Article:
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Open Access Publications from the University of California

Dynamic Signaling and Adaptation in Saccharomyces cerevisiae Stress Response Pathways

  • Author(s): AkhavanAghdam, Zohreh
  • Advisor(s): Hao, Nan
  • et al.
Abstract

Living cells respond to environmental cues through complex signaling and gene regulatory networks. A common theme throughout this thesis will be exploring design principles in biological networks and how they operate dynamically to process information and make decisions.

In Chapter 1, we tackle how different types of stresses induce distinct nuclear translocation dynamics of Msn2, an outstanding question in the field. In the absence of stress, PKA phosphorylates Msn2, causing it to be exported out of the nucleus. In response to stress, PKA activity is inhibited, Msn2 is dephosphorylated and translocated into the nucleus. In response to glucose limitation, Msn2 exhibits an initial homogenous pulse of nuclear translocation followed by sporadic nuclear pulses with dose-dependent frequency, but in response to osmotic stress Msn2 undergoes a single translocation pulse with dose-dependent duration. We hypothesized that the difference between glucose limitation and osmotic stress-induced Msn2 dynamics might be a result of glucose limitation-dependent Snf1 activation, since previous studies suggest that Snf1 and PKA mutually inhibit each other. We use modeling and experiments to demonstrate that these different upstream network structures could, in fact, be responsible for the differences we see in Msn2 translocation dynamics.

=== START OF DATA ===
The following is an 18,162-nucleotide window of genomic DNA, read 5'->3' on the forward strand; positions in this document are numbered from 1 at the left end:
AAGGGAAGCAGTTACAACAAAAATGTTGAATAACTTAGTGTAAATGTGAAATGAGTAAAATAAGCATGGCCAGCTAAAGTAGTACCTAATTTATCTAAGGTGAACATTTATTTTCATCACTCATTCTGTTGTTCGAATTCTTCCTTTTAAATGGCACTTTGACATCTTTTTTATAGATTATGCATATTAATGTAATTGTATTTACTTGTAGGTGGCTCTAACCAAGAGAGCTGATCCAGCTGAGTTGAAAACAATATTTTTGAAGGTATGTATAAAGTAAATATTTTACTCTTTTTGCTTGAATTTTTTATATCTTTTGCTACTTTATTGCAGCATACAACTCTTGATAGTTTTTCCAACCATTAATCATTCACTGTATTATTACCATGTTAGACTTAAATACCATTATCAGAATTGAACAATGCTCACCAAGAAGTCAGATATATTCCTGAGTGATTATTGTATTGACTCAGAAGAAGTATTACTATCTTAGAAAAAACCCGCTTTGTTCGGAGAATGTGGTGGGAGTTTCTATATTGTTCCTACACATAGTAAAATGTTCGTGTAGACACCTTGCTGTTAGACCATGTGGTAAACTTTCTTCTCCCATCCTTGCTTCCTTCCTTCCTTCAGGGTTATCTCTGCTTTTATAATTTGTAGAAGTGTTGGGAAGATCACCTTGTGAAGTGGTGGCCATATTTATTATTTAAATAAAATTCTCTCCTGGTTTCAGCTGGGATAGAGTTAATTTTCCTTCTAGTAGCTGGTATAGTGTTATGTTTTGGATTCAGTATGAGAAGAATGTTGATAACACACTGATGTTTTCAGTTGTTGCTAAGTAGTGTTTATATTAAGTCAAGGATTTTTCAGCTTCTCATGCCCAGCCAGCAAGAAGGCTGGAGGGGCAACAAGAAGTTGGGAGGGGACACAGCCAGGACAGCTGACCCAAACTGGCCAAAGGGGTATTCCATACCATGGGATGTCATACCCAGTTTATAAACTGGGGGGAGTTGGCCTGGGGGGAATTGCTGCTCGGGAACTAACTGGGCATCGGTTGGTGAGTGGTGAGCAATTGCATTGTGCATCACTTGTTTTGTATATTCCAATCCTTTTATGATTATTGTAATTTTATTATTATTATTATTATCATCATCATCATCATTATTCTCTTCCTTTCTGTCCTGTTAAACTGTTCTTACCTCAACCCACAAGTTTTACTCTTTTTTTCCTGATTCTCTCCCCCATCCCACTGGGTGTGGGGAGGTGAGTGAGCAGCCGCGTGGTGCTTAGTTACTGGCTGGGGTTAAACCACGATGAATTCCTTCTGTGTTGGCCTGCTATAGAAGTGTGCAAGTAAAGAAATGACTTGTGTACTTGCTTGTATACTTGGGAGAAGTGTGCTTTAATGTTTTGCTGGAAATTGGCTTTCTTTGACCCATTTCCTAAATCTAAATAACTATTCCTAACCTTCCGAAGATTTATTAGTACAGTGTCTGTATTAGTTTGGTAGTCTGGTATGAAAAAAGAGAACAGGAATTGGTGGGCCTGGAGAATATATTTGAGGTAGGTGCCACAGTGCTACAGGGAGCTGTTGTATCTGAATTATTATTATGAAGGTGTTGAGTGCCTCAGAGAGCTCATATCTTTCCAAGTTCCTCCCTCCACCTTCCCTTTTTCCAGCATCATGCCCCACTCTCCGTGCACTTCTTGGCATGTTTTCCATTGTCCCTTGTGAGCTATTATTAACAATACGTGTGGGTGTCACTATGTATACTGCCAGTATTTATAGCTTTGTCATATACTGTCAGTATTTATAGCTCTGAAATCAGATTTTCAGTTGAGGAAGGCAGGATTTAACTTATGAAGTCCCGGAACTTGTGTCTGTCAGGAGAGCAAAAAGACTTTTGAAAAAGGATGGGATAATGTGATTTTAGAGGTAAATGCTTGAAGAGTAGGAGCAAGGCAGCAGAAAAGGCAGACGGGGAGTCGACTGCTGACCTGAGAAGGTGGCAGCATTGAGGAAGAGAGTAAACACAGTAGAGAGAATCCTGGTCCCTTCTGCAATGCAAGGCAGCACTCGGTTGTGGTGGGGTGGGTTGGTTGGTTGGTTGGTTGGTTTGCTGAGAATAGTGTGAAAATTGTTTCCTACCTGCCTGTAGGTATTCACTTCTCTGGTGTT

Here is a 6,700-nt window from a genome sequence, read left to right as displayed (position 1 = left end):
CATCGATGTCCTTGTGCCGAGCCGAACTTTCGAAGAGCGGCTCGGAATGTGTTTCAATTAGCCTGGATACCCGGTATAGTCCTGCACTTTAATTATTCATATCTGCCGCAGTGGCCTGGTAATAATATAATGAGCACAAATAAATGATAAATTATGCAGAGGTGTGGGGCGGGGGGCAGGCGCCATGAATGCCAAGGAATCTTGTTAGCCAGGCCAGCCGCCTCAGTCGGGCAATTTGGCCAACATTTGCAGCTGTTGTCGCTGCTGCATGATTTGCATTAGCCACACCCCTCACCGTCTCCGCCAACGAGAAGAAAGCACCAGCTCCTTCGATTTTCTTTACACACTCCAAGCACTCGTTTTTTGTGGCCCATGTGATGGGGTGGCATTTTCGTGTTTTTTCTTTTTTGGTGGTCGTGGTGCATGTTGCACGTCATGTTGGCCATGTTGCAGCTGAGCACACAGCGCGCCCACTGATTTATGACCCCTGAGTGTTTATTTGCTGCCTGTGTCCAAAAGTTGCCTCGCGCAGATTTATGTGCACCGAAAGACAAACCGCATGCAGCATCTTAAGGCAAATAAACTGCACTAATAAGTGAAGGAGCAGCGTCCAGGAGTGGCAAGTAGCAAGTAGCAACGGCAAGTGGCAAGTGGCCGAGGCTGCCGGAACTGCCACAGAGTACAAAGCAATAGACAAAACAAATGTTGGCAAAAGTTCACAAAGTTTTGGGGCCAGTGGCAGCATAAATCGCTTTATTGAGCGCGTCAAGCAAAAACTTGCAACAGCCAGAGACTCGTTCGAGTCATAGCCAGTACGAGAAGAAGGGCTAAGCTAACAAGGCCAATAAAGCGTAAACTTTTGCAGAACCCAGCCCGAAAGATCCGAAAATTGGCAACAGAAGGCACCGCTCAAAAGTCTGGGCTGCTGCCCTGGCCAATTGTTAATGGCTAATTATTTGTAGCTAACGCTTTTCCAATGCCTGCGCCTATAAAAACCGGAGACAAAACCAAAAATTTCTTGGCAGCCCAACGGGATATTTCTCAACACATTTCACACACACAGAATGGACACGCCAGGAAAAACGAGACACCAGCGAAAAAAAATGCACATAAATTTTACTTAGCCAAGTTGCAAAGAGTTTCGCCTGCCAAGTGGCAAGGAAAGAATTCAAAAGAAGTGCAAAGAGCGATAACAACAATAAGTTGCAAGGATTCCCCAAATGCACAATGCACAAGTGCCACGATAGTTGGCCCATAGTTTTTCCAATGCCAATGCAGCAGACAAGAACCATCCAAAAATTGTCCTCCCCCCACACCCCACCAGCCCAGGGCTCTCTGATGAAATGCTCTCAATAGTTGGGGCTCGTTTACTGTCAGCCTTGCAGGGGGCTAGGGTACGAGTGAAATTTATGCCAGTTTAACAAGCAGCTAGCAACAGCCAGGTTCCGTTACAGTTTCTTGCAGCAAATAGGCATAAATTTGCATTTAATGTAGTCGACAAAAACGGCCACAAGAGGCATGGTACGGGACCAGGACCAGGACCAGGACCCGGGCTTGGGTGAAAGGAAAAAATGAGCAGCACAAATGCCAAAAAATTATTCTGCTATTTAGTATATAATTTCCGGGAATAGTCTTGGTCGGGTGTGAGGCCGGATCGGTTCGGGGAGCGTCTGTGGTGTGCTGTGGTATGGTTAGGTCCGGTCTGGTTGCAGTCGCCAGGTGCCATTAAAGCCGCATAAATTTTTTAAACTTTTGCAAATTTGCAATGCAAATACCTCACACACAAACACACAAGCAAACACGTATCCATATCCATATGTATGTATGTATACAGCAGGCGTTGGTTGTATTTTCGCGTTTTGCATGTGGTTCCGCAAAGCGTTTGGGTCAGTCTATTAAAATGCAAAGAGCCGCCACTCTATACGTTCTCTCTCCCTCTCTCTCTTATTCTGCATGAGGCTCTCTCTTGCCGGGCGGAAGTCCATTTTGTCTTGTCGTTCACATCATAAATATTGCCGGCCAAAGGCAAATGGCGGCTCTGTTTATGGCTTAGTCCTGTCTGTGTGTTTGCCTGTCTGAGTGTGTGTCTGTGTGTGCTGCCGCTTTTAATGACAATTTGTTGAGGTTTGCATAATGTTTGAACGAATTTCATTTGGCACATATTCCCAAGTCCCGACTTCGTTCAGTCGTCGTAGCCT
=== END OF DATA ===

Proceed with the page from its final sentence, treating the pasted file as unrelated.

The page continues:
In Chapter 2, we study a recurring scheme in gene regulatory networks, which is combinatorial gene regulation by seemingly redundant transcription factors (TFs), using time-lapse microscopy and microfluidics. We use the seemingly redundant yeast homologous stress responsive TFs Msn2 and Msn4 as a model to quantitatively study the functional relevance of closely related TFs in the same single cells and find that Msn2 and Msn4 have non-redundant and distinct functions in combinatorial gene regulation. In response to a transient input, either Msn2 or Msn4 alone is sufficient to induce the expression of target genes with fast kinetics promoters. Target genes with slow kinetics promoters, however, require activation of both Msn2 and Msn4 in these conditions. Importantly, slow kinetic promoter activation is dependent on duration of the upstream signal because in response to a prolonged input, slow kinetic promoter activation no longer requires both Msn2 and Msn4. Thus, in Chapter 2, we determine that coordinated gene regulation by seemingly redundant TFs is not fixed, but rather dependent on the dynamics of upstream signals.

In Chapter 3, we demonstrate that cells retain a memory of many of upstream signaling events that occur in response to stress, which primes the cells to respond to future severe stress events. We use microfluidics and time-lapse microscopy to modulate the amplitude and duration of priming stimulus and also increase the break time in between the priming stimulus and severe stress. Using this system, we have determined that cells acquire an amplitude-dependent short-term memory of priming stimulus, which is induced and lost rapidly, and a duration-dependent long-term memory which is stable for a long period of time before finally declining after 100 minutes. We use this information about the dynamical specificity of different types of cellular memory and their stability to determine the cellular pathways responsible for the observed memory.

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